This is the provocative question Tom Engelhardt asks in his blog.
It seems we’ve finally entered the Soviet era in America.
You remember the Soviet Union, now almost 20 years in its grave. But who gives it a second thought today? Even in its glory years that “evil empire” was sometimes referred to as “the second superpower.” In 1991, after seven decades, it suddenly disintegrated and disappeared, leaving the United States — the “sole superpower,” even the “hyperpower,” on planet Earth — surprised but triumphant.
Looking back, the most distinctive feature of the last years of the Soviet Union may have been the way it continued to pour money into its military — and its military adventure in Afghanistan — when it was already going bankrupt and the society it had built was beginning to collapse around it. In the end, its aging leaders made a devastating miscalculation. They mistook military power for power on this planet. Armed to the teeth and possessing a nuclear force capable of destroying the Earth many times over, the Soviets nonetheless remained the vastly poorer, weaker, and (except when it came to the arms race) far less technologically innovative of the two superpowers.
The USSR had been heading for the exits for quite a while, not that official Washington had a clue. At the moment it happened, Soviet “experts” like Secretary of Defense Robert Gates (then director of the CIA) still expected the Cold War to go on and on. In Washington, eyes were trained on the might of the Soviet military, which the Soviet leadership had never stopped feeding, even as its sclerotic bureaucracy was rotting, its economy was tanking, budget deficits were soaring, indebtedness to other countries was growing, and social welfare payments were eating into what funds remained. Not even a vigorous, reformist leader like Mikhail Gorbachev could staunch the rot, especially when, in the late 1980s, the price of Russian oil fell drastically.
The lessons for our present situation are surely dazzlingly obvious.
In The Roots of War and Domination I wrote: (p. 19-21)
In our time, in the United States, we have obscenely bloated military budgets, and a world-wide trade in arms that dwarfs the trade in all other products (with the possible exception of drugs), as declining portions of the society’s wealth are used for infrastructure, education, and healthcare for the poor. Other countries fall victim to this imbalance as well: the Russian economy imploded under the weight of its excessive military industrial bureaucracy. We have countries like North Korea, where nuclear missile technology co-exists with mass starvation.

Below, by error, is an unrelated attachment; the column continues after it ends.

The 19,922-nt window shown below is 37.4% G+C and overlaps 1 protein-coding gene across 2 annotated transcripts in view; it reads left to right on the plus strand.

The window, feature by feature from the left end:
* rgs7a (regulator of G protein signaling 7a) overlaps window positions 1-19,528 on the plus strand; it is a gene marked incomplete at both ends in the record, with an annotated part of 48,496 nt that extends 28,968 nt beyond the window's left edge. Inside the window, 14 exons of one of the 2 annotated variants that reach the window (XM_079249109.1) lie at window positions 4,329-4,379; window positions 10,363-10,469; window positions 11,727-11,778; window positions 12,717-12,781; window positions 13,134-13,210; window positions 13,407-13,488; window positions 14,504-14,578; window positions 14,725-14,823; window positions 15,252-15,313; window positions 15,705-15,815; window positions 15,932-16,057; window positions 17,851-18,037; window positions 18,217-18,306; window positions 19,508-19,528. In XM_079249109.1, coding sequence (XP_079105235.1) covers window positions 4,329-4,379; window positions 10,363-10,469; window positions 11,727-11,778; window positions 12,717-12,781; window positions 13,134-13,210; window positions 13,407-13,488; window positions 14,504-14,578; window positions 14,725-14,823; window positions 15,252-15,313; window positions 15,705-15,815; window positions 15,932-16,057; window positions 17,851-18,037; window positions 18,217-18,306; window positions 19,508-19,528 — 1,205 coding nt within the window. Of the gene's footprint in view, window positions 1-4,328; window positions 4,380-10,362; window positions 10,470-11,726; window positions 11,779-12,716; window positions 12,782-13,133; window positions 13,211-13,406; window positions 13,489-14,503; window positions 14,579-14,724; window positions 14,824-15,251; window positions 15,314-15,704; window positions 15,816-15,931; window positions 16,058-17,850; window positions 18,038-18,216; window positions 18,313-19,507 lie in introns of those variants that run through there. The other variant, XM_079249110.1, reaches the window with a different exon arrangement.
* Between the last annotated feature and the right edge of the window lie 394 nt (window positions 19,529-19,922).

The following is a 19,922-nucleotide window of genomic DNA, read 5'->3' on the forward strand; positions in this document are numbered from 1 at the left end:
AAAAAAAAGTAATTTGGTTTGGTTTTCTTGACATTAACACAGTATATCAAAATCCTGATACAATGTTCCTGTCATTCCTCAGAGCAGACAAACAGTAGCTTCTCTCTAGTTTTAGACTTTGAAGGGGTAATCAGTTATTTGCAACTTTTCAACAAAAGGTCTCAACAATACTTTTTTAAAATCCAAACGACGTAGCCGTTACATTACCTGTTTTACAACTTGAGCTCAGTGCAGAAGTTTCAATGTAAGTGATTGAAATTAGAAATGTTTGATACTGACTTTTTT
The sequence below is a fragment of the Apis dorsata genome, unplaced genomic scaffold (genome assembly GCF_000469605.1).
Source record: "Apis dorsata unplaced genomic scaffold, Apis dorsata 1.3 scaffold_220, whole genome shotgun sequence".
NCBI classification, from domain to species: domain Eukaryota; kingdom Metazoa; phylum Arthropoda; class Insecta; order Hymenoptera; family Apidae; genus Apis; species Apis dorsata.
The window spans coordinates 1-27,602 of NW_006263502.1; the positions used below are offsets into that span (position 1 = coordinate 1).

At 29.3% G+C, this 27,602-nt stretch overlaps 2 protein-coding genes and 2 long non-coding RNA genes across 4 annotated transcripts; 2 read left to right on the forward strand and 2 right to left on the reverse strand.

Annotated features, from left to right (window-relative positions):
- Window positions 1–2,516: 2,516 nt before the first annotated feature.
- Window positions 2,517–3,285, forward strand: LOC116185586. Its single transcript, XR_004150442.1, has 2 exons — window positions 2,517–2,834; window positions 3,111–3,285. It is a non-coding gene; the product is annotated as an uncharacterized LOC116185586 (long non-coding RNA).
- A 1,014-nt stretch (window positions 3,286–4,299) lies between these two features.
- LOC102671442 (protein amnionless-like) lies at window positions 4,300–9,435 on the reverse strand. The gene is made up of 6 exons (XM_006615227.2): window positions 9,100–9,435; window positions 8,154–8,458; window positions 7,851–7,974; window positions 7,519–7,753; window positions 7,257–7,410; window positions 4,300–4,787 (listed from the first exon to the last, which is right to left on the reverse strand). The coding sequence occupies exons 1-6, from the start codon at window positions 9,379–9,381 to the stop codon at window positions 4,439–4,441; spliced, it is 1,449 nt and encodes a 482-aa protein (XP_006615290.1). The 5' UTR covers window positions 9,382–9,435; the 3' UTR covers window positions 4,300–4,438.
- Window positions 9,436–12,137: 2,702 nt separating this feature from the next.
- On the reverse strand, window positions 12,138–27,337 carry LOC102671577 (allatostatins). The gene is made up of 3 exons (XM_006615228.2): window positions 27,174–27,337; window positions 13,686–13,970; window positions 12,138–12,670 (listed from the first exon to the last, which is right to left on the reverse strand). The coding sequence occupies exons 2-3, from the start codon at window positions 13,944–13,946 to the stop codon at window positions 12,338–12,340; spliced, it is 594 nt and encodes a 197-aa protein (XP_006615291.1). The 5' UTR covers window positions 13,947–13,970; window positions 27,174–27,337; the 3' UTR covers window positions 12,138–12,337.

There is a fateful connection between capitalism and militarism at the societal level, just as there is between addiction and violence at the local, tribal level. Force is needed to support the addiction. The relentless drive for profits and growth in the capitalist system is backed by military force; and military spending is the ready solution to capitalism’s biggest weakness – overproduction. The military-industrial complex soaks up excess capital looking for investment, and provides consumption without limits, in a vicious cycle closely analogous to drug addiction. This malignant connection is made strikingly clear, in the comic-book format book Addiction to Militarism (Andreas, 2002).
It should be recognized clearly: to maintain a military system does not actually contribute to the productive wealth of a society. True, military-industrial corporations generate profits for their investors, soaking up enormous amounts of money; and they employ a certain number of people, both in the armed forces and the civilian sector. However, they don’t contribute “goods and services” to the country’s overall economy, its infrastructure, the well-being of its people, the uplifting of the poor, or the improvement of its natural environment; nor do they contribute to the diversity and vibrancy of cultural life. From an ecological perspective, the relationship of the military system to the larger socio-economic order is parasitical: resources are drained from the productive sectors of society to feed the growth of the military system, and the inequalities inherent in a capitalist society are exacerbated enormously.
Filed under: Current Events, Politics, Roots of War & Domination | Tagged: Addiction to Militarism, addiction/violence, Afganistan war, bloated military budget, capitalism/militarism, cold war, Gorbachev, Joel Andreas, military industrial commplex, military power, North Korea, parasitical relationship, Robert Gates, roots of war and domination, soviet Union, super powers, technological innovation, Tom Engelhardt, United States, Washington |